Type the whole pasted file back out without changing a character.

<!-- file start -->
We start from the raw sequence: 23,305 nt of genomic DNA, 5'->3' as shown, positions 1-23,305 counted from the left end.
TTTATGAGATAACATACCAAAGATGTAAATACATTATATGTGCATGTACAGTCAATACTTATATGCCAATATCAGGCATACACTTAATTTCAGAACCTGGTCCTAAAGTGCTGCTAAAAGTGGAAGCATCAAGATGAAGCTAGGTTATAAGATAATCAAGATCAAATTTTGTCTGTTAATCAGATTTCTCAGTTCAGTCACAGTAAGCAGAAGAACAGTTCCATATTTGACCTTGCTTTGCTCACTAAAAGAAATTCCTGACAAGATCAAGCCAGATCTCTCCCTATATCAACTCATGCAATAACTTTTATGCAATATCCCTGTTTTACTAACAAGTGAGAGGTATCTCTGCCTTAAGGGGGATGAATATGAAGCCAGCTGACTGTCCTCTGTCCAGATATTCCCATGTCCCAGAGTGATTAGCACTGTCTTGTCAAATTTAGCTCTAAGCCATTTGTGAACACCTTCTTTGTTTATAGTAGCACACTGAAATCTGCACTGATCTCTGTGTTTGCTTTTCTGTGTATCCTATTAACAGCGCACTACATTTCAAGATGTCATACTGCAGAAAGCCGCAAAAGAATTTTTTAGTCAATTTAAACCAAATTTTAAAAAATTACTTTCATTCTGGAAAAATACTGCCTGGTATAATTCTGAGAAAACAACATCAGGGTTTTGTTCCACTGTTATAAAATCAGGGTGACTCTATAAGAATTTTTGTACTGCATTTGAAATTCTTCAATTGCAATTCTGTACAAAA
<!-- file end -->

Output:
We start from the raw sequence: 23,305 nt of genomic DNA, 5'->3' as shown, positions 1-23,305 counted from the left end.
TTTATGAGATAACATACCAAAGATGTAAATACATTATATGTGCATGTACAGTCAATACTTATATGCCAATATCAGGCATACACTTAATTTCAGAACCTGGTCCTAAAGTGCTGCTAAAAGTGGAAGCATCAAGATGAAGCTAGGTTATAAGATAATCAAGATCAAATTTTGTCTGTTAATCAGATTTCTCAGTTCAGTCACAGTAAGCAGAAGAACAGTTCCATATTTGACCTTGCTTTGCTCACTAAAAGAAATTCCTGACAAGATCAAGCCAGATCTCTCCCTATATCAACTCATGCAATAACTTTTATGCAATATCCCTGTTTTACTAACAAGTGAGAGGTATCTCTGCCTTAAGGGGGATGAATATGAAGCCAGCTGACTGTCCTCTGTCCAGATATTCCCATGTCCCAGAGTGATTAGCACTGTCTTGTCAAATTTAGCTCTAAGCCATTTGTGAACACCTTCTTTGTTTATAGTAGCACACTGAAATCTGCACTGATCTCTGTGTTTGCTTTTCTGTGTATCCTATTAACAGCGCACTACATTTCAAGATGTCATACTGCAGAAAGCCGCAAAAGAATTTTTTAGTCAATTTAAACCAAATTTTAAAAAATTACTTTCATTCTGGAAAAATACTGCCTGGTATAATTCTGAGAAAACAACATCAGGGTTTTGTTCCACTGTTATAAAATCAGGGTGACTCTATAAGAATTTTTGTACTGCATTTGAAATTCTTCAATTGCAATTCTGTACAAAA